The #1 Weather-Related Killer Can Be Avoided

The #1 Weather-Related Killer Can Be Avoided
Employers can protect workers by knowing what to look for, and by implementing some simple tips.
   By, Robert Box
Working outside in the heat and humidity of summer months in North America seriously threaten workers’ health and safety, but employers can protect workers by knowing what to look for, and by implementing some simple tips.
Heat is the #1 weather-related killer in the United States, according to the U.S. National Oceanic and Atmospheric Administration (NOAA). Deaths related to the hot weather eclipse floods, lightning, tornadoes and hurricanes –combined.
Types of Heat Illness
Heat Illness is on a sliding scale from heat rash and cramps on the mild end, to Heat Exhaustion and Heat Stroke on the chronic end. Workers and employers should be on the lookout for symptoms of Heat Illness in general, but especially for signs of Heat Exhaustion and Heat Stroke as they can quickly escalate to serious illness or death.
Heat Exhaustion Symptoms
  • Heavy sweating
  • Headache, dizziness, or fainting
  • Weakness
  • Fast, weak pulse
  • Irritability or confusion
  • Fainting
  • Thirst, nausea, or vomiting
Heat Exhaustion Response
  • Call a supervisor for help. If the supervisor is not available, call 911.
  • Have someone stay with the worker until help arrives.
  • Move the worker to a cooler or at least shaded area.
  • Remove outer clothing.
  • Fan and mist the worker with water; apply ice (ice bags or ice towels).
  • Have the victim sip cool water, if able to drink.
Heat Stroke Symptoms
  • Dry, hot, red skin (victim may or may not be sweating)
  • Body temperature above 103 degrees Fahrenheit
  • Rapid and strong pulse
  • Confusion, unable to think clearly
  • Collapsing
  • Seizures, convulsions
  • Losing consciousness
Heat Stroke Response
  • This is an emergency; call 911 immediately.
  • Relocate the victim to a cooler or more shaded area.
  • Apply ice to the victim as soon as possible; sitting the victim in an ice bath works well.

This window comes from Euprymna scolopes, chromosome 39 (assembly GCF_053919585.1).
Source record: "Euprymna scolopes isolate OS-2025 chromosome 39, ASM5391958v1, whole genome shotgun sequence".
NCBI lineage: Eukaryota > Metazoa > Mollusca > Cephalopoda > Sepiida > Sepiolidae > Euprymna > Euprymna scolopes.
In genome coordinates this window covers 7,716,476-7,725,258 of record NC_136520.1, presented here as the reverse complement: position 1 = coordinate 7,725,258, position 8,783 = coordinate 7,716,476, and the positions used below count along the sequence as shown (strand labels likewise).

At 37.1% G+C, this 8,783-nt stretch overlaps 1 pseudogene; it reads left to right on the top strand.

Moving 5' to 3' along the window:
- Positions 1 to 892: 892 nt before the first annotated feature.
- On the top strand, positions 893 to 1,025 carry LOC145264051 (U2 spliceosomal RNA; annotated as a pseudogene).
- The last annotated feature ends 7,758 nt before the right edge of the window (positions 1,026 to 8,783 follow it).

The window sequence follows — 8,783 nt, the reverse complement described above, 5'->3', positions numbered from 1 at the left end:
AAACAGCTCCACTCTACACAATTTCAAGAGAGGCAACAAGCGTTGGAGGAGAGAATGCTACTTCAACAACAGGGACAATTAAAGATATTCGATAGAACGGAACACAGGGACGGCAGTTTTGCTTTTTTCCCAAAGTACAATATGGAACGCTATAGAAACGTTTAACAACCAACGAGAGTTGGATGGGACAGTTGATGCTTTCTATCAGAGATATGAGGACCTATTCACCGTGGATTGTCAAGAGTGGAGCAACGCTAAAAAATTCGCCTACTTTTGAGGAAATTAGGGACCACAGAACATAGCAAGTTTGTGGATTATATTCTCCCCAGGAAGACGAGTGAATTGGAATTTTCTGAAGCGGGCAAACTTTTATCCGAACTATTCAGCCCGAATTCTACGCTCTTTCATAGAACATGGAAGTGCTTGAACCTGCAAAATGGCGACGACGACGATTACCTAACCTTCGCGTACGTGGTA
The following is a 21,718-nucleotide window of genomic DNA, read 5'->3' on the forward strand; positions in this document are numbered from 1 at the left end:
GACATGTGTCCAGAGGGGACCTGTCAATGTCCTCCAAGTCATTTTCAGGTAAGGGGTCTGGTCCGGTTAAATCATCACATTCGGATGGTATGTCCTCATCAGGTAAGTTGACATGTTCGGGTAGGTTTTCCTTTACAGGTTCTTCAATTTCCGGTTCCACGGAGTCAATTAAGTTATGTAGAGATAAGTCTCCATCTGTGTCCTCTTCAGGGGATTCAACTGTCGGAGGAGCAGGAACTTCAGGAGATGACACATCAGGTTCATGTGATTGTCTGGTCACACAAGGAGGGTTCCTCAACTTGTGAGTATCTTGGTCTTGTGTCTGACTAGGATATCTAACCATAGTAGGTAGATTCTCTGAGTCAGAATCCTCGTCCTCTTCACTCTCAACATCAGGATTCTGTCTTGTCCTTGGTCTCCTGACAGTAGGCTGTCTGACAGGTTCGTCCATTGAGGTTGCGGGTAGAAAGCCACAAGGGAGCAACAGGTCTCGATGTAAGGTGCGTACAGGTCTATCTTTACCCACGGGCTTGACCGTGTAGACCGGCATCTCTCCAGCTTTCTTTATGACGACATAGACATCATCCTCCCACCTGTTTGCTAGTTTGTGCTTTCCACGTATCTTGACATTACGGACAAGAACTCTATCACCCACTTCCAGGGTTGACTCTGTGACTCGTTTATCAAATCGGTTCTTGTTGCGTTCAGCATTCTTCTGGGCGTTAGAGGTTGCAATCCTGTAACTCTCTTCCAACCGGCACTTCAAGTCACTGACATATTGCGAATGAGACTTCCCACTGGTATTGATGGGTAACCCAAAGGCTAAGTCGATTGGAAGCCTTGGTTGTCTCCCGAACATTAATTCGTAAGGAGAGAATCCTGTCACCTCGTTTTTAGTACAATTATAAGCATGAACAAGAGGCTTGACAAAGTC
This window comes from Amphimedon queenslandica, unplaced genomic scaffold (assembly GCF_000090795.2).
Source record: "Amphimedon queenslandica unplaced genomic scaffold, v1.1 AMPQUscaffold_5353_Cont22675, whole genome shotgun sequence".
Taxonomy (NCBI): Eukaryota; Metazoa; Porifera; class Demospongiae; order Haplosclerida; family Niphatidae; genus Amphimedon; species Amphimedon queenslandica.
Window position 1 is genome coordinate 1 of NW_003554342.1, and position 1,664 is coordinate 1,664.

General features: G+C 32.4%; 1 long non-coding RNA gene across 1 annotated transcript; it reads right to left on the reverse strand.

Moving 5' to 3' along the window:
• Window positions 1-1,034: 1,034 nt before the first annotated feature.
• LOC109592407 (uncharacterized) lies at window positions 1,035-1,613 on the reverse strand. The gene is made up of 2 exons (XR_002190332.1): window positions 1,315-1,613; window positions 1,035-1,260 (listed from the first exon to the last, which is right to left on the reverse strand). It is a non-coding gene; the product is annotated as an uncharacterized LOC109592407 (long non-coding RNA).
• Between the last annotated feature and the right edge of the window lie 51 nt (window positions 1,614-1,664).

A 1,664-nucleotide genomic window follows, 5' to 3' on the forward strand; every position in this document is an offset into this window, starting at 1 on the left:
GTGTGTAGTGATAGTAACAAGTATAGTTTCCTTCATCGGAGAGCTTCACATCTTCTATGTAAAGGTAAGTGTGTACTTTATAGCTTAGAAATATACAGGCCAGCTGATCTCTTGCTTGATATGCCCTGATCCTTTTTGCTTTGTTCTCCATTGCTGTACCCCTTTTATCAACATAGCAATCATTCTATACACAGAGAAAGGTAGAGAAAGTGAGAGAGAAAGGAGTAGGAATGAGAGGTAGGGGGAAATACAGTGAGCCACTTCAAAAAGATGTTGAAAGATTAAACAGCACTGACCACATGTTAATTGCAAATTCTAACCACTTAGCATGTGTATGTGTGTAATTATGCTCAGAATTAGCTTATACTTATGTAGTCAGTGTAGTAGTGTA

• Do NOT give fluids to the victim. Wait for emergency personnel to arrive.
How to Avoid Heat Illness
I would recommend employers use the following tips to help outdoor workers prevent Heat Illness:
  • Establish a complete Heat Illness Prevention Program.
  • Provide worker training to recognize and avoid Heat Illness.
  • Provide plenty of cool water within easy reach of workers. At least 1 pint of water per hour is recommended, but it is better to drink small amounts more frequently (at least a cup every 15 minutes).
  • Utilize cooling pads or towels dipped in cold water that can be inserted into hardhats or around the neck to keep the head and neck cool.
  • Manage work schedules to ensure frequent rest periods in shaded areas with fans and misters, or if possible, in air-conditioned areas.
  • Acclimatize workers to hot weather workloads gradually. Allow breaks that are more frequent for workers new to the heat, or those who have been recently ill or otherwise away from work.
  • Routinely check on workers who are at risk of heat illness due to protective clothing and high temperatures; make sure to document these checks.
  • Consider using a buddy system for workers to help monitoring efforts.
  • When possible, block out direct sun and other heat sources; consider working early mornings.
  • Avoid beverages containing alcohol or caffeine (e.g., coffee, tea, soda, beer, alcohol, etc.).
  • Wear lightweight, light-colored, and when safe to do so, loose-fitting clothing. Also when possible and appropriate, wear a wide-brimmed hat with a neck flap.
Use OSHA’s Heat Safety App
OSHA’s heat safety app calculates the heat-related risk of heat illnesses in your area. The app sends out reminders regarding hot weather tips for workers, such as drinking proper amounts of fluids, taking adequate breaks, gradually acclimatizing workers, and monitoring each worker for indicators of heat-related illness.

Robert Box is the owner of Safety First Consulting. Their expertise is helping businesses identify OSHA compliance issues in their workplaces, manage their safety programs, and we become accountable for the results. In addition to offering custom written safety programs for companies, Safety First Consulting provides required safety training, industrial hygiene sampling, noise sampling, and workplace inspections. 

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